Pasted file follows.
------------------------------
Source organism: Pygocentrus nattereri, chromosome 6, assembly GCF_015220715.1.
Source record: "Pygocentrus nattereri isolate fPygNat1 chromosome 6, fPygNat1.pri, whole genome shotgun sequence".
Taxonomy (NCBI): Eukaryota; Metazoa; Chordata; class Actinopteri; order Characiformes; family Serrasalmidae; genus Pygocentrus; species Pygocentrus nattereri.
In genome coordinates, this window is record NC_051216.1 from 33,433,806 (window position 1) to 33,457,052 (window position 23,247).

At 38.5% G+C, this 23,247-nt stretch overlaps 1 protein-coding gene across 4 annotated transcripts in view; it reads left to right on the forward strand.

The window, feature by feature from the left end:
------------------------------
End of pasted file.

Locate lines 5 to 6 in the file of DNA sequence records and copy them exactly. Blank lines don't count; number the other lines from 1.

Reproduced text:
At 38.5% G+C, this 23,247-nt stretch overlaps 1 protein-coding gene across 4 annotated transcripts in view; it reads left to right on the forward strand.

The window, feature by feature from the left end: